Few things are less entertaining than a plain white wall, which is why a small group of Ketchikan High School students are collaborating to bring a little color to W.F. Madden’s family entertainment center.
W.F. Madden’s, which operates out of the old church building on First Avenue, was opened in mid-July by Dee Wright and Kriestone Gementiza. The center was named for late Ketchikan resident William Frank Madden, with the goal of providing “old school” entertainment in the form of pool, foosball and darts, according to Wright.
Since Halloween, a handful of Kayhi juniors and seniors, all belonging to the National Art Honor Society, have been spending some late weekday afternoons planning and painting several scenes on the mostly bare walls.
“I just want the kids to feel like this is somewhere they can be and they had a part in fixing it up,” Wright told the Daily News late last week, looking on as the Kayhi students laughed and painted.
Wright said that the idea to enlist high school students to decorate the walls came from a past project at The Manor, the assisted living home that she owns. Nearly a decade ago, Kayhi students helped to paint the walls of the home, which Wright said made the residents very happy.
To gather the new group of students, Wright contacted Louise Kern, an art teacher at Kayhi. Kern, who is the supervisor for the National Art Honor Society at the school, then contacted students involved in the organization.
Currently, the small group is working on five different murals, ranging from animated to realistic.
“They (Wright and Kern) just wanted to liven up the space a little bit,” Tyler Merle, a Kayhi senior, said about the project.
“We had to finalize what our ideas were, and the design and stuff, before we started,” added senior Anne Coss.
While most of the students began working on their projects in late October, W.F. Madden’s hours of operation – Wednesday through Saturday – allow for only a few hours of work a week. Because of this, the work of sketching and painting is split up across many afternoons.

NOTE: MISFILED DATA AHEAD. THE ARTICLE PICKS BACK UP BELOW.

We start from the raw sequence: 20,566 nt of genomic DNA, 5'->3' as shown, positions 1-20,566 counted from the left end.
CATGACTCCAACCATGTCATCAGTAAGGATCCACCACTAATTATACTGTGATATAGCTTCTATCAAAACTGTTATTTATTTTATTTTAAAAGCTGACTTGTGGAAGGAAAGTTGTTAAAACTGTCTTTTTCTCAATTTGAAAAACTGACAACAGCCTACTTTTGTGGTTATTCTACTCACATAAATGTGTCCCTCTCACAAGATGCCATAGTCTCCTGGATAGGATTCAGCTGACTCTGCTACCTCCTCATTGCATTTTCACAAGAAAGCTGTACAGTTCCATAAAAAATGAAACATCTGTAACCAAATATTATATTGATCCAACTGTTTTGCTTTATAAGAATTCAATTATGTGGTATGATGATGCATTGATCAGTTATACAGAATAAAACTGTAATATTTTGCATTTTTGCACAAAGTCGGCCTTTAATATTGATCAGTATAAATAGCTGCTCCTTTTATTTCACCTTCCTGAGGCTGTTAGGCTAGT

The teens have divided the building into sections, and each student or group of students is in charge of designing and painting that portion of the building, Coss explained.
Merle and Coss, both members of the school swim team, are working together on a scene that features a sea turtle.
Close to Coss and Merle’s dolphin, senior Talisa McKinley has been working solo on a large depiction of a pair of intertwined hands. The hands also feature natural elements, such as tree branches and flowers.
“I took a bit from researching online, but then I (am) kind of changing it to my own feelings,” McKinley explained. “I’m good at taking something else and making it bigger or kind of doing it exact.”
On the wall next to McKinley’s hands, senior Ada Hu and junior Charlie King have been working on a space-themed mural that starts at the floorboards and spreads up the wall. King and Hu don’t yet know how far they will take the mural.
The idea stemmed from their English class, which focuses on works of science fiction.
Hu and King noted that they were receiving help on the project from fellow students Lauren Scarzella and Savannah Yeisley.
Hu, King, Scarzella and Yeisley began working on their project on Halloween, and have filled their section of the wall with planets, a rocket ship and a floating astronaut.
“It’s going to take us awhile,” Hu said about the mural.
“Probably like a few more weeks,’ King estimated.
Next to the expansive space mural, Sarah Palaruan, a senior, was creating a playful picture. A bright red and orange octopus dominated the space, and Palaruan was nearly ready to sketch in a piano, which the creature would be playing with its tentacles.
“I thought it would be fun,” said Palaruan, who “wanted to put an animated factor to it.”
Across the room from the octopus, senior Dearly Villaflor was working on a design inspired by Alaska.
Villaflor’s project, a 3D tugboat, was sketched in one afternoon. Villaflor came back the next day to begin painting the boat.
Villaflor imagines that she might add a seaplane above the scene after the boat is finished.
“I wanted it to be more Alaskan,” she said.
Wright said that its not just Kayhi students who can contribute to the space.
“There’s plenty of wall space,” Wright joked, adding that she didn’t know how much of the space would be covered by the students’ artwork.